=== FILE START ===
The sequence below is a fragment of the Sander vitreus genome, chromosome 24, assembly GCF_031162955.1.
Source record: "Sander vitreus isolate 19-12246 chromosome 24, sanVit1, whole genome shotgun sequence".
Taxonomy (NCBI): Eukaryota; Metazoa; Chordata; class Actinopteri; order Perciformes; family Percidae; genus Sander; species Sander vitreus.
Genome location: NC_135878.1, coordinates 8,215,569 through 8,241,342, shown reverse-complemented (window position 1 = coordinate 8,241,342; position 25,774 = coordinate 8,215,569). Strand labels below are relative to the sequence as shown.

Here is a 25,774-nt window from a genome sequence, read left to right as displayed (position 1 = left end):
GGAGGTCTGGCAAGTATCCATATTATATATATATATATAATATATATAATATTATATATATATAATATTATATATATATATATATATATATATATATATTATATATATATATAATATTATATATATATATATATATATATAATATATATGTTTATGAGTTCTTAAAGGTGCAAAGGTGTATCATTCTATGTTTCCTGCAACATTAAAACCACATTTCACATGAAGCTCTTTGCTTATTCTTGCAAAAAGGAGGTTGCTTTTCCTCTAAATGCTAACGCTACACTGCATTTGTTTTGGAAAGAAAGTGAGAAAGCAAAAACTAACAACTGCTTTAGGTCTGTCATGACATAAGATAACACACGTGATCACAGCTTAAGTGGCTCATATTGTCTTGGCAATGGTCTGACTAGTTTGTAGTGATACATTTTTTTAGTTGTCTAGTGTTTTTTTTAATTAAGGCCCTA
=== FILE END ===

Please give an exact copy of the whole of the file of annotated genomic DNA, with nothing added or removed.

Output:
The sequence below is a fragment of the Sander vitreus genome, chromosome 24, assembly GCF_031162955.1.
Source record: "Sander vitreus isolate 19-12246 chromosome 24, sanVit1, whole genome shotgun sequence".
Taxonomy (NCBI): Eukaryota; Metazoa; Chordata; class Actinopteri; order Perciformes; family Percidae; genus Sander; species Sander vitreus.
Genome location: NC_135878.1, coordinates 8,215,569 through 8,241,342, shown reverse-complemented (window position 1 = coordinate 8,241,342; position 25,774 = coordinate 8,215,569). Strand labels below are relative to the sequence as shown.

Here is a 25,774-nt window from a genome sequence, read left to right as displayed (position 1 = left end):
GGAGGTCTGGCAAGTATCCATATTATATATATATATATAATATATATAATATTATATATATATAATATTATATATATATATATATATATATATATATATTATATATATATATAATATTATATATATATATATATATATATAATATATATGTTTATGAGTTCTTAAAGGTGCAAAGGTGTATCATTCTATGTTTCCTGCAACATTAAAACCACATTTCACATGAAGCTCTTTGCTTATTCTTGCAAAAAGGAGGTTGCTTTTCCTCTAAATGCTAACGCTACACTGCATTTGTTTTGGAAAGAAAGTGAGAAAGCAAAAACTAACAACTGCTTTAGGTCTGTCATGACATAAGATAACACACGTGATCACAGCTTAAGTGGCTCATATTGTCTTGGCAATGGTCTGACTAGTTTGTAGTGATACATTTTTTTAGTTGTCTAGTGTTTTTTTTAATTAAGGCCCTA